The Tiegs Museum, which is dedicated to the display of zoological specimens, has a new cabinet on display. Well, actually it is an old cabinet. The explanation is that the Tiegs Museum was originally housed in the Baldwin Spencer Building, using wooden cabinets for display. These were replaced when the museum moved to the then new Zoology building (now BioSciences 4) in 1989. However, one of the old cabinets was kept and used for the storage of teaching material elsewhere in the building.

Late in 2016 it was agreed that this old cabinet belonged in the Tiegs and space was made for it within the museum. Prior to its relocation, the cabinet was restored thanks to a generous grant from the Miegunyah Fund received earlier this year. The history of the cabinet and the Tiegs Museum is now illustrated within the cabinet by a display of photographs and a selection of early specimens from the Tiegs collection.

Image: The display cabinet now at home in the Tiegs Museum. The items on display reflect the history of the museum. Photograph by Laura Marchese

Margaret Sutherland research to be funded by Redmond Barry Fellowship

Australian composer Margaret Sutherland AO OBE (1897-1984) was one of the most innovative and influential composers of the first half of the twentieth century. She produced around 200 works in her lifetime, mostly chamber and vocal/choral works, but also orchestral works, four for theatre and one opera. Margaret Sutherland was also a tireless advocate for composers and for the arts in general in Australia. In her desire to be both serious composer and mother, Sutherland was atypical of her era, and faced particular challenges, public and private, in blending these roles.

Beyond the Stave: A Biography of Australian Composer and Arts Activist Margaret Sutherland (1897-1984) is the title of a scholarly biography of this unconventional and iconic Australian figure, to be written by the 2018 Redmond Barry Fellow, Dr Jillian Graham.

The Redmond Barry Fellowship is named in honour of Sir Redmond Barry (1813-1880), a founder of the University of Melbourne and the State Library Victoria. The Fellowship is awarded to scholars and writers to facilitate research and the production of works of literature that utilise the superb collections of the State Library and the University of Melbourne.

Image: Dickinson Monteath Studio, Margaret Sutherland, c.1934. Rare Music Collection, Special Collections, University of Melbourne Library

Events

Performance: How to turn a ship around (They could say love)

Ian Potter Museum of Art, Saturday 1 September 2018, 1.00pm to 3.00pm
 
How to turn a ship around (They could say love) is a script and performance developed from email conversations with Danielle O’Brien (a Webb dock-sitter) and Josh Bornstein (lawyer at Maurice Blackburn who developed a legal strategy for the Maritime Union of Australia) in reference to the 1998 Maritime Union dispute. The double-barrelled nature of the title points to different points in history shared by the artists Sam George and Lisa Radford, the dispute and the conversations that ensued.
 
They could say love references not only the act of the union members and their families but also those that sat beside them. They could say love also references the painting Untitled (International Signal Code) 2011 by Sam George and Lisa Radford. This large painting, which was entered into the ANL Seafarers Maritime Painting Prize, riffed-off the history of abstraction by arranging a collection of flags from the international signal code for shipping which could only be read by the sailors (workers) and teachers of the code. The code in this 2011 painting reads 'We can say love'. Part celebration, part lament but also a small gesture of solidarity to what was achieved by the Maritime Union at this time.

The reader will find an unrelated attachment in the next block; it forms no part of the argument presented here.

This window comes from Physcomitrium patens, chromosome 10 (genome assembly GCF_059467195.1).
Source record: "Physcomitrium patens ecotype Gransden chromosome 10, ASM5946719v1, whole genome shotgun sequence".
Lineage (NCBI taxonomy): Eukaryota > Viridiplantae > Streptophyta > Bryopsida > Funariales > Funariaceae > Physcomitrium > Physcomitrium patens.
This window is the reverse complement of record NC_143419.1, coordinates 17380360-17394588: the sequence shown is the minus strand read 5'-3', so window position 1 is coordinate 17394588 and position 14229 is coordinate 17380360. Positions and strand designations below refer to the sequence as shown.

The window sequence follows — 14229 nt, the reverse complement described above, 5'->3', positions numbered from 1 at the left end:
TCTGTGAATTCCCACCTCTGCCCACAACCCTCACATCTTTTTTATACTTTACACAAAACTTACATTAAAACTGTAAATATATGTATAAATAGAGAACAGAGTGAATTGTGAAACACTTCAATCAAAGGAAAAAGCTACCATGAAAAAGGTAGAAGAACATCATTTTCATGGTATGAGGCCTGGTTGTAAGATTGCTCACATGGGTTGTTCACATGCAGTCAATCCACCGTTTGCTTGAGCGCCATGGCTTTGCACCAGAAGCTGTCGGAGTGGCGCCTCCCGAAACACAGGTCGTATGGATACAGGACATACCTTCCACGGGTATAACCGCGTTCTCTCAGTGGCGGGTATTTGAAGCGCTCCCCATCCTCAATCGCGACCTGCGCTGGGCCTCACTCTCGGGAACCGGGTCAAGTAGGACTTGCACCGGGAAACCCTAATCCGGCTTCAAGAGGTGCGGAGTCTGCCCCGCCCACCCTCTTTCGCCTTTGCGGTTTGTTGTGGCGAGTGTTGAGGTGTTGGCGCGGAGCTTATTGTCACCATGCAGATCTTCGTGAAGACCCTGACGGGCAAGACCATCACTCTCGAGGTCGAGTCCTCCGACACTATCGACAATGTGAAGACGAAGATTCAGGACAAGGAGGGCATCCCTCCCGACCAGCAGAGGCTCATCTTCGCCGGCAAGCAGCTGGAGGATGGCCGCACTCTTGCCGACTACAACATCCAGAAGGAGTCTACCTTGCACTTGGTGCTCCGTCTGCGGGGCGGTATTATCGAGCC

Chloe Martin and Tref Gare will perform Lisa Radford and Sam George’s script in this 8 minute 8 second performance.

This public program is offered as part of the State of the Union exhibition running until 28 October 2018. 

Free event. Further information and bookings.  

Image: Sam George and Lisa Radford, How to turn a ship around (they could say love) [detail], 2018. Courtesy of the artists

The Monkees on television

30-minute bursts of pop surrealism with Dr Derham Groves

Dulcie Hollyock Room, ground floor, Baillieu Library, Wednesday 5 September 2018, 12.00pm to 1.00pm


In this talk, exhibition curator Dr Derham Groves will concentrate on The Monkees TV show (1966-1968), which starred Davy Jones, Micky Dolenz, Mike Nesmith and Peter Tork. At the time, most parents of The Monkees' adolescent fans who watched the band’s 30-minute sitcom thought it was just more of the same 'visual chewing-gum' on Australian television at the time, intended as babysitting for teenagers, however, The Monkees was a lot more sophisticated than that. Besides thoroughly enjoying The Monkees' music, which featured prominently on every episode, the youthful viewers of the show also enjoyed The Monkees' surreal sense of humour. Take the beginning of episode 57, The Monkees blow their minds (1968), for example, when Frank Zappa, the lead guitarist and singer with the hit US rock band The Mothers of Invention, dressed as Mike Nesmith interviewed Mike Nesmith dressed as Frank Zappa. Now, how surreal is that! Furthermore, no other show on television then or ever since has had a male authority figure quite like The Monkees' Mr. Schneider.  Derham will also introduce him—a jolly-looking life-size mannequin, who usually sat silently in The Monkees’ living room until someone pulled the string emerging from his chest, prompting him to dispense pearls of wisdom such as 'It’s a shame to waste youth on children'. Once again, how surreal is that?